It is a problem that has been simmering for very long in land-scarce Singapore, but recently came under the spotlight when four men scuffled over it. It is no surpise that with a growing vehicular population, and denser housing, the issue of parking, especially in residential areas, has finally come to this.

In the incident on July 17th, an elderly man visiting a friend parked his car along the road outside a private house. Occupants of that house became unhappy and claimed that the road outside their property was for their exclusive parking usage. The shouting match escalated into a physical brawl, ending with four men – the driver of the car and three others from the house – being arrested by the police.

This entitled attitude of landed property occupants has become more and more pronounced lately. Obstacles placed along the roadside, and even within designated parking lots meant for public use, are just one of the methods used to reserve “their” space. Another method is to vandalise or commit mischief on vehicles parked in front of their property, as a deterrant.



Of course, there are two sides to every story, and inconsiderate motorists who block gates, park illegally and cause congestion must also shoulder their blame. Such drivers should be taken to task and made to pay for their inconsiderate acts. However, for a landed property occupant to lay exclusive claim to public roads and spaces, just because it is fronting his or her strata boundary, is equally inconsiderate, not to mention illegal.

There are many reasons why some occupants have resorted to such measures. Their property might simply not have any parking space, or they might have more vehicles than space. Frequent visitors can also cause them to reserve a spot for their “VIPs”. They may also have rebuilt or repurposed their driveway for other uses, such as storage. In fact their driveway may very well still be a driveway, but they just want the space for their children to play. An interesting phenomenon this author has seen in some landed estates is that the curbs are almost fully occupied by parked vehicles, yet most driveways, porches and compounds have no vehicles in them.

But the fact of the matter is, all of these rationalisations could, and indeed should, have been anticipated when they made that important decision, whether it was to stay there, or buy another car, or repurpose their compound. In other words, this is simply a matter of some people not wanting to live with the consequences of their very own decisions, and forcing the general public to do so!

There are always alternatives for parking lots, albeit more inconvenient than the perfect spot in front of their house. It’s time people started owning up to their responsibilities, and stopped acting like inconsiderate boors. Perhaps the authorities should step in before things escalate to fisticuffs.


If residents cannot resolve issues like civilised land-owners, the government can intervene by sending reminder letters – as a first step – to all occupants in that estate or along that road: public roads are not meant for your personal use! In fact, with this recent incident still fresh in the collective consciousness, now might be a good time for the authorities to make their stand clear. Subsequent measures could then include using single or double yellow lines along the side of the road.

Have you had any experience with this phenomenon? Let us know what you think.


  4 Responses to “When Public Roads Become Not-So-Public”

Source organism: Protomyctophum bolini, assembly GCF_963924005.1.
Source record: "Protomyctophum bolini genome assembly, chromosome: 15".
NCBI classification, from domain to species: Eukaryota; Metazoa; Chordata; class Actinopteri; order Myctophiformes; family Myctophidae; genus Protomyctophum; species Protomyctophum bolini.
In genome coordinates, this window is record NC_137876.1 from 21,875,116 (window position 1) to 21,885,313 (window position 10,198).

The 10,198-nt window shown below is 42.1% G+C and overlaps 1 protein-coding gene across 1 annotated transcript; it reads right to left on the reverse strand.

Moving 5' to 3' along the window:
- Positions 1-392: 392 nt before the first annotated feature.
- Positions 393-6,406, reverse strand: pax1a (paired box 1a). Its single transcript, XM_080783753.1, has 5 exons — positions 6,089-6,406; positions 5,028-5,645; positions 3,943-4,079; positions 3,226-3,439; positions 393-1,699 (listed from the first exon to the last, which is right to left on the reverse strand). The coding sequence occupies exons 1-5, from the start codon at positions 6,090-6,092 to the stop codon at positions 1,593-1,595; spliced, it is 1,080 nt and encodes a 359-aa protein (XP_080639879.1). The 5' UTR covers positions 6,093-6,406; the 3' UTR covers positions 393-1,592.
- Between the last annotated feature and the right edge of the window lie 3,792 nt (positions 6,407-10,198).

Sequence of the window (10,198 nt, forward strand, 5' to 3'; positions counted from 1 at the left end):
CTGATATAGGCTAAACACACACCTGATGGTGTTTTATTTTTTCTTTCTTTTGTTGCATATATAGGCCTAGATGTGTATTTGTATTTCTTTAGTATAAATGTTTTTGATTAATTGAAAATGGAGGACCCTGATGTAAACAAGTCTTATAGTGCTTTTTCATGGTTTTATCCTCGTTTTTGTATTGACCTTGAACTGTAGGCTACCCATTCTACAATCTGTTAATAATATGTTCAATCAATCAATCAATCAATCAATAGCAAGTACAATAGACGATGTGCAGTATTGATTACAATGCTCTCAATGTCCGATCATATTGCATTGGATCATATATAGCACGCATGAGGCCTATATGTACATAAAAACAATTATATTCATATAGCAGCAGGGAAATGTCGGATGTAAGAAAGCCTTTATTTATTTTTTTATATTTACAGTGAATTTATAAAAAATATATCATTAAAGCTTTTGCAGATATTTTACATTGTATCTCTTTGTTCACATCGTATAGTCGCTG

Can only blame the Gahment’s policy of letting people own cars, but discouraging them from driving. The latter part is a sound idea, but when you let people own cars but don’t let them drive, what do they do? They can’t keep their cars in their pockets, can they? They need a space to park! So what happens? Car park rates keep going up, HDB season parking lots gets full by 7pm every night, and now this kerfuffle at private estates.


      The point of taxes is to pay for the operation of the vriuoas governmental agencies that provide services to the public (we can all argue about what services should be government controlled, but that’s another matter). I don’t use the unemployment office, the housing office, or the community affairs office in my county, but I pay for them through my taxes. We pay for the services being provided, not what we’re using, and we pay for them through vriuoas methods.The methods of taxation in the United States include income taxes, sales taxes, transactional taxes (recording fees, licensing fees, etc.) and other taxes, which include property taxes. Some states tax all property owned, and some only tax real property (real estate). I live in Georgia, and we pay property taxes yearly not only on our homes, but also any other properties we own, our cars, and even RVs, planes and boats. We also pay license/tag fees on the boats and cars. If I own business personal property (computers, desks, office equipment, etc.), I pay business personal property tax on that as well.


        Commercial property is aetnhor type of purchase all together. The process is similar but is much more detailed. Commercial loans are different, appraisals are different, and you need to do many more inspections. Are their EPA issues, etc. Good Luck!


    You should claim the pro-rated auomnt you paid on the old property and any pro-rated auomnt you paid on the new property (often in advance of the year-end billing), then remember to make any necessary adjustments after official tax bills come out and get re-divided. In theory, you paid the taxes by giving the money to somebody else (or putting it into escrow for taxes) and you are allowed to assume they actually made the necessary payments to the necessary authorities. A lender holding tax escrow should give you an annual statement of taxes collected, held and paid out.

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